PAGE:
• Feb 5,2019 at 16:19

    Yes, the PDO issue affected about a 100+ CDs of mine. I managed to send many of them back to the manufacturer [even singles – especially singles seemed to be pressed by PDO Blackburn] and received about 80% of them in new, safe pressings. In cases where they did not have the title in question, they sent rough equivalents that made sense [i.e. for Lilac Time singles gone bad, they sent me a copy of the 2xCD compilation “Compendium”].

    I say the pinhole issue is separate from the bronzing and oxidation issues called “CD rot.” I was an early CD buyer from 1985. I looked at every disc I had that was an early pressing and the pinhole issue was widespread as the manufacturing of these new products was getting off of the ground. The only reason why a disc surface would not be plated fully is down to air bubbles during the electroplating process. I remember the first perfect CD I inspected with none of these pinholes in the data plating: the JVC Japanese pressing of Kraftwerk’s “Electric Cafe” for US warners in late 1986. In all cases but one, the error correction circuits in the CD player compensated for the lost date perfectly. There was one CD where it failed: Tracey Ullman’s “You Caught Me Out” in its first German pressing. I popped it in the CD player and it sounded like a helicopter was mixed into the music! I took it out and held it up to the light and I’d say that 20% of the data was missing. Not pinholes… there were craters in the plating.

    I am also a laserdisc collector and the idea of gluing two halves of an optical disc together was a bad one! Oxidation was a problem with Sony’s Terre Haute plant, but I also had Japanese import laserdiscs like Sylvian + Fripps’s “Live In Japan” – a 1995 pressing, become unwatchable within six months of buying it when released. As stated, the single sided LDs [I have an 8″ one] were more like big CDs. They should play without oxidation ever occurring. LD oxidation manifests as white dropouts in the video image, by the way.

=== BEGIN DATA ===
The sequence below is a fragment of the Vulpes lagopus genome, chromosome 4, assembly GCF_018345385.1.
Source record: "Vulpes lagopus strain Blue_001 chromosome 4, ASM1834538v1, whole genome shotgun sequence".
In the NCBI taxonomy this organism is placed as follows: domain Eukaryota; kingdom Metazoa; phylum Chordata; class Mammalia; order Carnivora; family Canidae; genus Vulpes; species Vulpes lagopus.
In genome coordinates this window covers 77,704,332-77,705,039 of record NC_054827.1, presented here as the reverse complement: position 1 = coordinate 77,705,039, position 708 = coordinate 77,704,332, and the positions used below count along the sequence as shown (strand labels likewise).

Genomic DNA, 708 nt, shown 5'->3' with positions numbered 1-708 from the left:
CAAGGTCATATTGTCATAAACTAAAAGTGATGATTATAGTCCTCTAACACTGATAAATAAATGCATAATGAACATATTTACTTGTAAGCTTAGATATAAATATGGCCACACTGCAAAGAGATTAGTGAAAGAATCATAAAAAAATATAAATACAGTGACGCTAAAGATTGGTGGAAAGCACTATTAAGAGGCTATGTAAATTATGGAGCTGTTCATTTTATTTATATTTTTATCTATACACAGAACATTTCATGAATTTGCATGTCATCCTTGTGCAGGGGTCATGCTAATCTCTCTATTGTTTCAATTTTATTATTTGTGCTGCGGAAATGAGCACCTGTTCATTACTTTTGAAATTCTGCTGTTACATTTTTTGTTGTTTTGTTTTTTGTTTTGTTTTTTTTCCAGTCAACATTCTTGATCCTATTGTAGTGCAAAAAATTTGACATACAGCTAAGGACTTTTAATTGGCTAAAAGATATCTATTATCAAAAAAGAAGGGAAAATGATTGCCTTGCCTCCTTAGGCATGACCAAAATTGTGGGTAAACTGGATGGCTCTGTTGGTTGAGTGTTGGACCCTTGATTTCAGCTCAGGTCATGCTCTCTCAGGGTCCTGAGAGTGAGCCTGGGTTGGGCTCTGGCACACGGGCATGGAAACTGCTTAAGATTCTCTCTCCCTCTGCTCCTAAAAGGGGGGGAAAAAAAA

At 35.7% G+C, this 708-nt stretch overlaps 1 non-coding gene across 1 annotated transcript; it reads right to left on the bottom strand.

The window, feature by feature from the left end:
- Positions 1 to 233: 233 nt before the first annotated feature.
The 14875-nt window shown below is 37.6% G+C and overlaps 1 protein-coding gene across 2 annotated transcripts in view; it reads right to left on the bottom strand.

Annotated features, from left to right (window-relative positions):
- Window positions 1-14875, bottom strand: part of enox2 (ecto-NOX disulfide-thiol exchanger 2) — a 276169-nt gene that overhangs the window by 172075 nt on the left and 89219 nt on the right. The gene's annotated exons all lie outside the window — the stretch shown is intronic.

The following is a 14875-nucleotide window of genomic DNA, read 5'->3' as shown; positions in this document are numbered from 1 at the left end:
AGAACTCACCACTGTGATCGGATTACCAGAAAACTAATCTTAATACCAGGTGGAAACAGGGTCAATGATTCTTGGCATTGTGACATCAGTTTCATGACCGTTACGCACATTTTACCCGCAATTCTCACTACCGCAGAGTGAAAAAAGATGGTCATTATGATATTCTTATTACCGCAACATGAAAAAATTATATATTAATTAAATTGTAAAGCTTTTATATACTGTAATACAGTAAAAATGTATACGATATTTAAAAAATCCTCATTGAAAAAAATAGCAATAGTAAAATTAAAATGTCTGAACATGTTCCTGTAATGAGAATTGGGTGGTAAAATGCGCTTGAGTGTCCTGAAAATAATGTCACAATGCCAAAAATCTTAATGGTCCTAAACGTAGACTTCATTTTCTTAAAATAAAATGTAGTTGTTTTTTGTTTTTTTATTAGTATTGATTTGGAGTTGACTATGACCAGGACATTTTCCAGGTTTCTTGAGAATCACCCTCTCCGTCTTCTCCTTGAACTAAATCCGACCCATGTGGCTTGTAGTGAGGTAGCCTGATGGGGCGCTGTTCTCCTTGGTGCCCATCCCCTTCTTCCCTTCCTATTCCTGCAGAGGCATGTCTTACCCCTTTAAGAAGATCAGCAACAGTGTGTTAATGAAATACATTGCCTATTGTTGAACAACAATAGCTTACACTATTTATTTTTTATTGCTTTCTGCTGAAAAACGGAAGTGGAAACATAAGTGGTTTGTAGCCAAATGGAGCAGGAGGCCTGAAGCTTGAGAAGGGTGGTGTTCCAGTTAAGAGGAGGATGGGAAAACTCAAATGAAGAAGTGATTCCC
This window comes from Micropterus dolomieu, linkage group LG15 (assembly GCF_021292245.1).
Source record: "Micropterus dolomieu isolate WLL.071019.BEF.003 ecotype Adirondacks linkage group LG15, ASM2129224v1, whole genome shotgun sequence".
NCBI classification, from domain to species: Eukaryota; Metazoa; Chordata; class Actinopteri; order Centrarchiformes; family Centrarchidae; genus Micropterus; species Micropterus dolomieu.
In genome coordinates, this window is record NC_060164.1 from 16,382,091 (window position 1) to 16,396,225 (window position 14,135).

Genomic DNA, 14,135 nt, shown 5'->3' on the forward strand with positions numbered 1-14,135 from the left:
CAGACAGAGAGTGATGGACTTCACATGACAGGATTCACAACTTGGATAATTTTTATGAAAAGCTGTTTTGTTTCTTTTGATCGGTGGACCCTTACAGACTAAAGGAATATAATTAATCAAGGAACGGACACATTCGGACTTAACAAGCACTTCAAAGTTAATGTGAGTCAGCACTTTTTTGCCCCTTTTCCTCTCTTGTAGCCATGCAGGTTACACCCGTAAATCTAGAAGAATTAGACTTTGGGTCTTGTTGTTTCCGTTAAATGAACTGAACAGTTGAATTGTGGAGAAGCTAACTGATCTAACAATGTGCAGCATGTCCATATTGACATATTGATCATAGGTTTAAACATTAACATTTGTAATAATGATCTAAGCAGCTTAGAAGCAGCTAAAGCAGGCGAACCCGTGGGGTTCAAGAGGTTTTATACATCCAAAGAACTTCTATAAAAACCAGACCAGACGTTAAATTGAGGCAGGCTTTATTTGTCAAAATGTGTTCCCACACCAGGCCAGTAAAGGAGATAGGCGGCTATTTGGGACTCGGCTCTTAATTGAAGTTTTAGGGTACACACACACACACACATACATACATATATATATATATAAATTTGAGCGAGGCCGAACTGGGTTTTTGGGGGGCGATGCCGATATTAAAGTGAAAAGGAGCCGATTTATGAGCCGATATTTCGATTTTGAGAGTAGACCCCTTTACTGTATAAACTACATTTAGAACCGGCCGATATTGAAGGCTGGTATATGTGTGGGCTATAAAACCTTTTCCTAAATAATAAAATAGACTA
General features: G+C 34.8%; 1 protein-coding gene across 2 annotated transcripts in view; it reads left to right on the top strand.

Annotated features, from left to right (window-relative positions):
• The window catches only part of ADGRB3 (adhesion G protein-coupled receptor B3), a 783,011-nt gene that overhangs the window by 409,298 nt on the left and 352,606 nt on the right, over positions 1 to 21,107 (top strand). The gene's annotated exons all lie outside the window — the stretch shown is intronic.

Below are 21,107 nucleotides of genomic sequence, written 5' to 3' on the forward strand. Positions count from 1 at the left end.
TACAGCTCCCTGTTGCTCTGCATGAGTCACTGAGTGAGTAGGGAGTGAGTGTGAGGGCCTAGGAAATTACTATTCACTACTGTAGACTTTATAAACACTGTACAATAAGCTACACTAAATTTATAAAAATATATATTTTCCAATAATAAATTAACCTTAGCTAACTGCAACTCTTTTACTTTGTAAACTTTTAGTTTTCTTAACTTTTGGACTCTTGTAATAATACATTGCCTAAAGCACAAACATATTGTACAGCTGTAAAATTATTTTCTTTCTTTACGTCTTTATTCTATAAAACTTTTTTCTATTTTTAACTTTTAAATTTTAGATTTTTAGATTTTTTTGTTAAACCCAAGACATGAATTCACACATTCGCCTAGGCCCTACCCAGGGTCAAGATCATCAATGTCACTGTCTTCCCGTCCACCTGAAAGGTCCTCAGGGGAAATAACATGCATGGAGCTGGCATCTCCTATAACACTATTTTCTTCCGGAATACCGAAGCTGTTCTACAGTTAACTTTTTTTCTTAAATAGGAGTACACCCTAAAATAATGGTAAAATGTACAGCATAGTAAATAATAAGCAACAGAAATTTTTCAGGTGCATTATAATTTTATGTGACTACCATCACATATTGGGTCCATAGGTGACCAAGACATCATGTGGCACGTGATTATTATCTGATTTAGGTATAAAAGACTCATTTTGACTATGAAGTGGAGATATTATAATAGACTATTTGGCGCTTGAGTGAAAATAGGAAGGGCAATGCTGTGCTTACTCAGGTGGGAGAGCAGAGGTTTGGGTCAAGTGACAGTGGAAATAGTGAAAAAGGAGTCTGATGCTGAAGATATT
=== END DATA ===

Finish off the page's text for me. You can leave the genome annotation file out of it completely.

• Feb 4,2019 at 19:07

    I recall CD rot only affecting some releases mostly pressed by PDO and the poor chemicals used. I know that ‘Hot Lemonade – A Guy Called Gerald’ and ‘The KLF – Chillout’ where affected by this with both discs having the bronzing effect – both pressed by PDO. I do own ‘Chillout’ and yes its has bronzed and there is part discolouration around the outer edge.

    I have CDs from 1996 owned from new which still look the same as the day I purchased them.

  • Mar 22,2018 at 11:00

    I’ve been collecting vinyl and CD records for over twenty years and it has not happened to me yet. I hope it will never happen to me.

  • Dec 29,2017 at 17:41

    I’ve been burning daily since ’93 on, a Philips 5xx series SCSI burner, today it’s a Hitachi quad XL blu-ray drive, amongst several, with Sonys being the worst. Only have two cd-r’s with a sector issue, none of the audio discs show any deterioration. I’ve had to recover only one data disc since that time. I started my digital collection with TDK blanks and today use the JVC professional printable made in Tokyo.